The 3 Gets is a research driven and practical way to develop an effective team. Approximately 80% of senior leadership teams are either dysfunctional or mediocre at best (1) (Wageman et al., 2008, p12). The 3 Gets condenses a vast body of research and scientific literature into a simple framework to help every leader evaluate where they need to focus to help their team perform at the top of their game.
The skill of individuals is no longer enough. Leaders and managers have to develop high performing teams if they want to succeed in solving tough or complex business challenges.
Teams are highly interdependent - they plan work, solve problems, make decisions, and review progress in service of a specific project. Team members need one another to get work done. Team leaders are currently facing several challenges.
We need to help managers forge team identity in this complex environment. Collectively these challenges make it tougher than ever for leaders to build cohesive, trusting and effective teams.
The 3 Gets is a model describing three stages of team maturity andl is both actionable and evidence based. In particular it’s designed for teams that need to collaborate to reach a shared goal, rather than groups of people that may be managed by one person but have individual goals and tasks.
The 3 Gets diagnostic can provide a quick sense check as to where the main challenges are in the team. A natural place to start is to Get Set as many of the more complex team issues are solved by clarity on goals, roles & responsibilities.
Of course teams rarely develop in a linear, logical fashion, they will make progress in all three stages all at once. However, the model provides a route forward that will help teams reflect on their situation and understand where there are opportunities to improve.
This stage is all about creating clarity on team goals and the roles and responsibilities of team members in achieving those goals.The team generates clarity and security up front from making collective commitments thereby ‘setting itself up’ to succeed.
Getting Set is not a one-off event. The team will require regular resetting. The leader and team will need to check in with the team at frequent later dates as context changes or team members change. The 5 foundations of Get Set are:
The team leader can significantly increase chances of team success by starting off the journey with these commitments in place as collectively these accelerate the building of trust (8).
This stage is all about building psychological safety and trust. Psychological safety is a belief that one will not be punished or humiliated for speaking up with ideas, questions, concerns or mistakes(9). Trust is a belief in the reliability, truth, or ability of someone or something (9, 10). We might consider three C’s of trust:
Psychological safety and trust are essential for effective collaboration. It’s important so that we freely express our opinions, make contributions, challenge and speak up when we have concerns. It drives better decisions, and creates innovation (11). Developing trust is essential for getting the best out of a diverse team. The 4 elements of Get Safe are:
Getting Set lays the groundwork for Getting Safe; agreeing goals, purpose and plans is a powerful way to start building safety and team trust (18, 19, 20). It is easier to build safety if we have clear, collective commitments in place (21, 22). We can reference back to these clear commitments and make adjustments as necessary.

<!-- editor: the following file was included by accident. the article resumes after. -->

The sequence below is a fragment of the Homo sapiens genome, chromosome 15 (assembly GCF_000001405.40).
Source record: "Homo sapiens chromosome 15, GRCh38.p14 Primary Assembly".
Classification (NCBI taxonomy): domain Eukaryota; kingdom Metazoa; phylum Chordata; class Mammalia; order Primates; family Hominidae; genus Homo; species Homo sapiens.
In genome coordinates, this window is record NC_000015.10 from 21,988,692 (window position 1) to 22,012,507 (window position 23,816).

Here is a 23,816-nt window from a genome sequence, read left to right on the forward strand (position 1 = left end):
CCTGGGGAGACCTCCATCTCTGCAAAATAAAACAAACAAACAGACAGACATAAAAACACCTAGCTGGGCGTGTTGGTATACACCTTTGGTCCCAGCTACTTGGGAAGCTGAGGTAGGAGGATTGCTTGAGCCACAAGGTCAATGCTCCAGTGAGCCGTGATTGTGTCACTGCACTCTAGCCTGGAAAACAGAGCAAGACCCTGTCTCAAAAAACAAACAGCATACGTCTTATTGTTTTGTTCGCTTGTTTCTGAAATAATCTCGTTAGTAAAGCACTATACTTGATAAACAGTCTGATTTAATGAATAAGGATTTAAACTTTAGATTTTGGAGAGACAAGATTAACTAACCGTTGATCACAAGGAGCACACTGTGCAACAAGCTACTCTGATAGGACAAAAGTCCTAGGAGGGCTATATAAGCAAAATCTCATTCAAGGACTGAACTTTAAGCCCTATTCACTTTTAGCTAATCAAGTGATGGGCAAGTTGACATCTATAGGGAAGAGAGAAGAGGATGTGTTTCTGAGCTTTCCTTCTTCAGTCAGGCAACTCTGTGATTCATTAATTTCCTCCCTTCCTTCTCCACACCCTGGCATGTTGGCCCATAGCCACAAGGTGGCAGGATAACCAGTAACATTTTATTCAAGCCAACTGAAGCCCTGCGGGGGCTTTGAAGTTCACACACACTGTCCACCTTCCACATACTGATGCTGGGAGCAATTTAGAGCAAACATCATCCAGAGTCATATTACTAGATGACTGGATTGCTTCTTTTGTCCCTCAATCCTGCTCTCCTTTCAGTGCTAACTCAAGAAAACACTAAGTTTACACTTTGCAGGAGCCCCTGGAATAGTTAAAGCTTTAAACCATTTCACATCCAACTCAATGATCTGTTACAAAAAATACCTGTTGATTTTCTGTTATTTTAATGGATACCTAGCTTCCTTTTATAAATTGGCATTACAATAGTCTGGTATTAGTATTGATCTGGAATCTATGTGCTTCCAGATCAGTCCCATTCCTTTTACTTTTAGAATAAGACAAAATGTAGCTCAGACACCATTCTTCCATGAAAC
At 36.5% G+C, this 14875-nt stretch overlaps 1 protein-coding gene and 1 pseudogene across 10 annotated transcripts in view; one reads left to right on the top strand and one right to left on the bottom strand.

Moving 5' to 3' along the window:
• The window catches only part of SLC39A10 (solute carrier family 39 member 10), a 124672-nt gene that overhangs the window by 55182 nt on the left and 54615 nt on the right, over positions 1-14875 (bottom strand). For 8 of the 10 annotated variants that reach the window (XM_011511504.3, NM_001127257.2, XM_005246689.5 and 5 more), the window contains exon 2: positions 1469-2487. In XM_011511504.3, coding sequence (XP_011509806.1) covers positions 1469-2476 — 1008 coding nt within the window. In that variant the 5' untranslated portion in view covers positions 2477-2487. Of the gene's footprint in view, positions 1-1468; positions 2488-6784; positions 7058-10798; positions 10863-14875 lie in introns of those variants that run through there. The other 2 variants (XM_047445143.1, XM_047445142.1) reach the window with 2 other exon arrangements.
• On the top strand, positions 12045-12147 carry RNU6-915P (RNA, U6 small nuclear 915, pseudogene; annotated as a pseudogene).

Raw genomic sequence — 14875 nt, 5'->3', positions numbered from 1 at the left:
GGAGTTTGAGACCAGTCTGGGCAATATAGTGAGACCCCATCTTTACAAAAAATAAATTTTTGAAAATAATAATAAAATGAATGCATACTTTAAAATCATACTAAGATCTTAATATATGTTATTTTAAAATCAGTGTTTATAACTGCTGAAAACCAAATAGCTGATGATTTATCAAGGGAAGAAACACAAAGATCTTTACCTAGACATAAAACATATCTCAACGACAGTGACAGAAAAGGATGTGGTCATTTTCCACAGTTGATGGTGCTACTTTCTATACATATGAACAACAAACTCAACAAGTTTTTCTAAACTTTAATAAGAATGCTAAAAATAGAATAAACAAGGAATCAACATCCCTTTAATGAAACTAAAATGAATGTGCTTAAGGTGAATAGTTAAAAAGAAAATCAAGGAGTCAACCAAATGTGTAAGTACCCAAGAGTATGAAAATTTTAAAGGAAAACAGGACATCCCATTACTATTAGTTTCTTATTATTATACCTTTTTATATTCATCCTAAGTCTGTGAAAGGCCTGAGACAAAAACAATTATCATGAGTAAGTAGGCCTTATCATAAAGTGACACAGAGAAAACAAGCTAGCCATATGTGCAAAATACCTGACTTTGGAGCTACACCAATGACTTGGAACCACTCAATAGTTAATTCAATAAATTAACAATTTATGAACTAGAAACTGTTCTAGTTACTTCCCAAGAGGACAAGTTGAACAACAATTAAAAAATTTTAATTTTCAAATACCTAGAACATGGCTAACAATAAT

Building trust and safety takes time. One of the benefits of enduring teams (21, 22) is this knowledge of each other and the trust and safety created. But in the modern organisation, teams often form and disband quickly. Taking time to Get Set can provide a jump start. However, we also need mechanisms to develop safety that we can practically integrate into our working life.
This stage is about leveraging the benefits of the clarity achieved in Get Set and the safety achieved in Get Safe, to enable effective team and inter-team collaboration to take place. The team forms strong, collaborative relationships defined by constructive and assertive interactions. The team holds itself to high-standards and is willing to challenge each other and ask tough questions when standards are not being met.
It will be much easier to benefit from Strong behaviours if we have already got “Set” and “Safe”. Clear commitments made when we get set mean we know where, why and how to collaborate. The psychological safety and trust between team mates enables us to challenge constructively. The 5 areas to master to get Strong are:
When strong we can hold team members or stakeholders to account, when it is appropriate to do so. We can make decisions without unnecessary referral and act with co-ordination, mental strength and collective power.
These same basic principles apply for all teams that are working towards a shared goal. There are many different types: leadership teams, cross functional teams, project teams or teams set up to solve a specific problem.
For enduring, intact teams this might mean spending a little more time to develop strong foundations through CoachBot sessions. Often a team might not have time for a 2 days offsite but a well structured one hour conversation to discuss team purpose can be invaluable.
Fast moving project teams may need an even lighter touch approach. Using a one-page canvas or exercise from the toolbox. However, the same basic principles apply. Once we have mastered the key activities to get set, get safe and get strong we will be able to apply course corrections with a lightness of touch in all team situations.
The 3 Gets framework is both simple and intuitive to understand but also evidence based and robust - that’s why teams use it and love it.
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